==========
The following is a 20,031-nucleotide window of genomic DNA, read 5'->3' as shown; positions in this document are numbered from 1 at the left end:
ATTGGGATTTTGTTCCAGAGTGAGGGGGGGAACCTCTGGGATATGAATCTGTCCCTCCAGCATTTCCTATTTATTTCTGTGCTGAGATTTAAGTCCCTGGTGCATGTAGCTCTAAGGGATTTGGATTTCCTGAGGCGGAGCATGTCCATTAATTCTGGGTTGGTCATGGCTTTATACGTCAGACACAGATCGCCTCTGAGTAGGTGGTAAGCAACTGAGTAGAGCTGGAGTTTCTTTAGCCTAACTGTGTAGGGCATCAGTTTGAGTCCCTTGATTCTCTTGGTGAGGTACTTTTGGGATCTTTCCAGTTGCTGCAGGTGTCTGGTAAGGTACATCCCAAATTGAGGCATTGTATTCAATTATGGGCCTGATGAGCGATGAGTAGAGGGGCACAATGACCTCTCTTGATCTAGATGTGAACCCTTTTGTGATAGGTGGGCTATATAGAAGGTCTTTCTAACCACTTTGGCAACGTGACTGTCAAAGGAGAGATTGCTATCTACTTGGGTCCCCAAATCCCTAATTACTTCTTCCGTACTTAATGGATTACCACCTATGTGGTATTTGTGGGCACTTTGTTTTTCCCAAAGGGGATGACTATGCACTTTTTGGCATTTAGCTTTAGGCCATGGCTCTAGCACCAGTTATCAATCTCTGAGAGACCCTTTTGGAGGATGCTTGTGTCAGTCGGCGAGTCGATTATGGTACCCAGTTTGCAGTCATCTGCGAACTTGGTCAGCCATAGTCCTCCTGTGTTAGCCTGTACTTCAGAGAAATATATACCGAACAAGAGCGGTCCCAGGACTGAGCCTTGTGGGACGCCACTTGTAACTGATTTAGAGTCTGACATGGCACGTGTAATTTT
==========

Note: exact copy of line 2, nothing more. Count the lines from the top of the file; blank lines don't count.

ATTGGGATTTTGTTCCAGAGTGAGGGGGGGAACCTCTGGGATATGAATCTGTCCCTCCAGCATTTCCTATTTATTTCTGTGCTGAGATTTAAGTCCCTGGTGCATGTAGCTCTAAGGGATTTGGATTTCCTGAGGCGGAGCATGTCCATTAATTCTGGGTTGGTCATGGCTTTATACGTCAGACACAGATCGCCTCTGAGTAGGTGGTAAGCAACTGAGTAGAGCTGGAGTTTCTTTAGCCTAACTGTGTAGGGCATCAGTTTGAGTCCCTTGATTCTCTTGGTGAGGTACTTTTGGGATCTTTCCAGTTGCTGCAGGTGTCTGGTAAGGTACATCCCAAATTGAGGCATTGTATTCAATTATGGGCCTGATGAGCGATGAGTAGAGGGGCACAATGACCTCTCTTGATCTAGATGTGAACCCTTTTGTGATAGGTGGGCTATATAGAAGGTCTTTCTAACCACTTTGGCAACGTGACTGTCAAAGGAGAGATTGCTATCTACTTGGGTCCCCAAATCCCTAATTACTTCTTCCGTACTTAATGGATTACCACCTATGTGGTATTTGTGGGCACTTTGTTTTTCCCAAAGGGGATGACTATGCACTTTTTGGCATTTAGCTTTAGGCCATGGCTCTAGCACCAGTTATCAATCTCTGAGAGACCCTTTTGGAGGATGCTTGTGTCAGTCGGCGAGTCGATTATGGTACCCAGTTTGCAGTCATCTGCGAACTTGGTCAGCCATAGTCCTCCTGTGTTAGCCTGTACTTCAGAGAAATATATACCGAACAAGAGCGGTCCCAGGACTGAGCCTTGTGGGACGCCACTTGTAACTGATTTAGAGTCTGACATGGCACGTGTAATTTT